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We Spoke to Experts and Here’s How They Advise Staying Safe While Traveling

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You’ll be worry-free while vacationing if you take this expert advice.

It’s been more than a year of lockdowns, stay-at-home orders, restaurant restrictions, and other COVID safety measures. Now that vaccines rates are rising and other protective protocols are in place, you may be feeling ready for a vacation (after all, we could all use a break from this pandemic). However, there are still a few things to keep in mind when traveling right now. Breakthrough cases and new variants can deter even the best-laid vacation plans or leave you with a bit of unrest regarding the state of your trip.

Megan Warner, a travel designer for Lily Pond Luxury, notes that she is still seeing concern over traveling; however, it seems to be on a case-by-case basis. Warner explains that while some people feel comfortable with their immunity, others struggle with taking extra precautions both while traveling and when arriving at their destination.

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“Travelers are absolutely still concerned, for the most part,” says Warner. “Some people feel safe simply wearing a mask, and others need to hear about all the protocols in place each step of the way.”  

Additionally, travelers need to be cognizant of their exposure to germs, says Dr. Adrian Popp, Chair of Infection Control at Huntington Hospital in Huntington, NY. Travelers need to be aware of the germs they can encounter in different places and be comfortable with that level of vulnerability.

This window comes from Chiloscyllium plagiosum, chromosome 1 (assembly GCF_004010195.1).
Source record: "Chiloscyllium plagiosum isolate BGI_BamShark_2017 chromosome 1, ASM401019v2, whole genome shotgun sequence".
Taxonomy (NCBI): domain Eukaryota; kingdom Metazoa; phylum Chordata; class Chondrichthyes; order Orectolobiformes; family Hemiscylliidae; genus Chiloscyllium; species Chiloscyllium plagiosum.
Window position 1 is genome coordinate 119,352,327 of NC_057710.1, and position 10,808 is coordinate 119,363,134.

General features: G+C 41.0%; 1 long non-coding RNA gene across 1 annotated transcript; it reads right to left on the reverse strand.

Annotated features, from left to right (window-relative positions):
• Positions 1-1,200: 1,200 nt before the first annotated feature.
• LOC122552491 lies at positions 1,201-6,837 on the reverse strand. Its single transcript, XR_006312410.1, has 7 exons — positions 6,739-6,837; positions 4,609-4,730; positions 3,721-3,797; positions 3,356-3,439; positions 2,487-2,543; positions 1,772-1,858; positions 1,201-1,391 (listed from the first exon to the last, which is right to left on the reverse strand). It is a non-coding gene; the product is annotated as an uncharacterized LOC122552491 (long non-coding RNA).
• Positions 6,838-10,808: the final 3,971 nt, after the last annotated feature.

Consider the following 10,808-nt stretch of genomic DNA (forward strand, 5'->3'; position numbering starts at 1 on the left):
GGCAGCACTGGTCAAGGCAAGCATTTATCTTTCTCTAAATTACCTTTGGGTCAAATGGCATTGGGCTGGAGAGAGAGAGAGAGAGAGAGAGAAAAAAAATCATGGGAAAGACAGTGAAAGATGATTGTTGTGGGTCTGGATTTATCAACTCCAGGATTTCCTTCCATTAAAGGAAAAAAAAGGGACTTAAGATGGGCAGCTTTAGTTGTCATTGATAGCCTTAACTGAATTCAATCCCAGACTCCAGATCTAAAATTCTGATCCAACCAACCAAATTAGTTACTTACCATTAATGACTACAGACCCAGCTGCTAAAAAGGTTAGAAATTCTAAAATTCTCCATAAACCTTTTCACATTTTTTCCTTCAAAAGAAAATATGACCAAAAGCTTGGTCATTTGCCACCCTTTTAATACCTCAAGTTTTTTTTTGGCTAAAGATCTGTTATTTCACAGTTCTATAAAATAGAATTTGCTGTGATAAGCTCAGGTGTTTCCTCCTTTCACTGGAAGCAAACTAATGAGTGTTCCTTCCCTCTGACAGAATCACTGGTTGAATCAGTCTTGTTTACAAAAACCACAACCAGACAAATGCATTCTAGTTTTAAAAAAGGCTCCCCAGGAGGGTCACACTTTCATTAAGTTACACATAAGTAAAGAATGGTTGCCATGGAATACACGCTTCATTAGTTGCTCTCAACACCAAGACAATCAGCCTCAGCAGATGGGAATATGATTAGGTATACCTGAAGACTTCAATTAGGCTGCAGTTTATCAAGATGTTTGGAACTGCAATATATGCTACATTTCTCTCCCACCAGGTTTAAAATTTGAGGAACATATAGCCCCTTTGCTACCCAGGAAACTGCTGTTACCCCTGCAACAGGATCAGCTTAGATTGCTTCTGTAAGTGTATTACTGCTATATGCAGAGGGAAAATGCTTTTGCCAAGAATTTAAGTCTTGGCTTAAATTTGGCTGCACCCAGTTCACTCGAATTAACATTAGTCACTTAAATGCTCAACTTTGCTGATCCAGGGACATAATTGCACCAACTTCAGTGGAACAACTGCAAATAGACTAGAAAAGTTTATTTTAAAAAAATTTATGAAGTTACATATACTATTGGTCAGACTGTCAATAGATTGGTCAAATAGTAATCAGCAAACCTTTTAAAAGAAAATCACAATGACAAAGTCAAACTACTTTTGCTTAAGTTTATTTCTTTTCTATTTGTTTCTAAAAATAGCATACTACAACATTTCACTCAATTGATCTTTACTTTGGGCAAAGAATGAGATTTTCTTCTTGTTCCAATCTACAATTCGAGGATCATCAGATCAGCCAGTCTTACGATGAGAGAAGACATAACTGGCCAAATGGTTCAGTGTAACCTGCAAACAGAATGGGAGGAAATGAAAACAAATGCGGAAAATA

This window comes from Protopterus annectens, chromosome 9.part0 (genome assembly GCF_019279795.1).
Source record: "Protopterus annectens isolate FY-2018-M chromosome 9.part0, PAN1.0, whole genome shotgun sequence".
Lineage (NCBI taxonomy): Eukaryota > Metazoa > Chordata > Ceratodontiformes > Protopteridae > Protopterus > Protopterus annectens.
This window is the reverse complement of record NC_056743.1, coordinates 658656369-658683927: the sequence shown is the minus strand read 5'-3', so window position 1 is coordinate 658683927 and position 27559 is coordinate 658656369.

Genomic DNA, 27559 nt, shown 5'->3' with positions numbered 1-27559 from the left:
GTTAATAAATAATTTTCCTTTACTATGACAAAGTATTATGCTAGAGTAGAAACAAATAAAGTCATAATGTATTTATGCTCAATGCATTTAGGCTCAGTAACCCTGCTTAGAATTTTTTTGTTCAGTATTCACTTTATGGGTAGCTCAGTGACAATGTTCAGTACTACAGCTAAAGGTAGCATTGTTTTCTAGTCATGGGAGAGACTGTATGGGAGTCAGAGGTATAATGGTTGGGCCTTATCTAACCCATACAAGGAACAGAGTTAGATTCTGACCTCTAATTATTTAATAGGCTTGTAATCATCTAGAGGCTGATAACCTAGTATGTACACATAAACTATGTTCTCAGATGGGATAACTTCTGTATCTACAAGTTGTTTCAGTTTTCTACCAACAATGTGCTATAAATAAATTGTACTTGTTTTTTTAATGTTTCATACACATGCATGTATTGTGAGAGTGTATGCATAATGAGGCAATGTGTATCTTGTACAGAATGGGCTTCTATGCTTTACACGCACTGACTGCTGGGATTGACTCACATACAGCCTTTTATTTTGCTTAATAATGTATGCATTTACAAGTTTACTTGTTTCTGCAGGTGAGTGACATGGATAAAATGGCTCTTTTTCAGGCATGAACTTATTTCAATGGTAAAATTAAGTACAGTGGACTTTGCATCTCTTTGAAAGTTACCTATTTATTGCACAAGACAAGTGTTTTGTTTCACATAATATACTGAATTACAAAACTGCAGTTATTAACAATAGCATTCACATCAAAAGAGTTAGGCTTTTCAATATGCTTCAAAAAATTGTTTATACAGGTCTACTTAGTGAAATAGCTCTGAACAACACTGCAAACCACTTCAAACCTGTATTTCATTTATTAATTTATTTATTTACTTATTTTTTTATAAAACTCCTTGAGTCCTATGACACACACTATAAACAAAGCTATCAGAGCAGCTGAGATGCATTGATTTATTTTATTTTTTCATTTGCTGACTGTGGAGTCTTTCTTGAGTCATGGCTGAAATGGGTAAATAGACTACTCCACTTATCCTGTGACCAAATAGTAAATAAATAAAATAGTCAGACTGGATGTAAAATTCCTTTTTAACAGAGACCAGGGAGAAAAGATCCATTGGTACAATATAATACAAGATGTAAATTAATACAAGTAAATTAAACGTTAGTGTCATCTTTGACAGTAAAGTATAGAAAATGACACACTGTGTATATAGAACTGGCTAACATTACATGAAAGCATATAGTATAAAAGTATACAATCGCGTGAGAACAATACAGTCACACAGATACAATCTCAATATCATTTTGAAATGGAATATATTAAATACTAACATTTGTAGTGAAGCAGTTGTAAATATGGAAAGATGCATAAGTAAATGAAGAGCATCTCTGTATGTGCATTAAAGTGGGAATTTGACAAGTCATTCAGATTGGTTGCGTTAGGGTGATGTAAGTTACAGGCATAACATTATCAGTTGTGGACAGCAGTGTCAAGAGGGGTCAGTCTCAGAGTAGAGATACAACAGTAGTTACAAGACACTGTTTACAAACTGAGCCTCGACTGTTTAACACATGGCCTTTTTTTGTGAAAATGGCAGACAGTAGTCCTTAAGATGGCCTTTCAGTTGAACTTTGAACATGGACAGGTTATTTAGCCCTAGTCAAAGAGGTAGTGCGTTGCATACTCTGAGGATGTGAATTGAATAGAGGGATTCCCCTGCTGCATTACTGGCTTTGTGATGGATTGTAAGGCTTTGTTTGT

Once you narrow down a place to visit, both Popp and Warner suggest doing your research. Popp recommends checking the COVID rate in your desired destination, as well as seeing what other safety protocols are in place to mitigate the spread of the virus and its variants.

“Some places are safer than others,” says Dr. Popp. “In some places, you are still just wearing masks, while in others, you cannot even visit unless you are vaccinated and have proof of vaccine. You need to do your research and look at the health measures in place and what you will need to do in order to get home.”

Popp explained that traveling by car is the top choice if you’re looking for the safest way to travel. Your exposure can be minimal, and you can control your environment for the most part. But if that island vacation requires air service or if you’re heading into a big city and will be on public transportation, there will be a greater risk of infection due to the number of people. “Transmission is low, but it’s not zero in places where people congregate. Crowding means more of a risk even with masks,” adds Dr. Popp.

If you’re dead-set on public travel, Popp notes that there are a few ways to ensure your own exposure time is limited. On shorter flights, he notes that skipping a meal to keep your mask on is one of the smartest travel moves. “People take their masks off to eat for half an hour or 45 minutes, so you can be exposed,” says Dr. Popp. “It’s not foolproof.”

While on trains, make a reservation and purchase extra seats around you and your travel companions to keep distance, if feasible. If not, Dr. Popp suggests following the guidelines for air travel and staying masked up when exposed to people.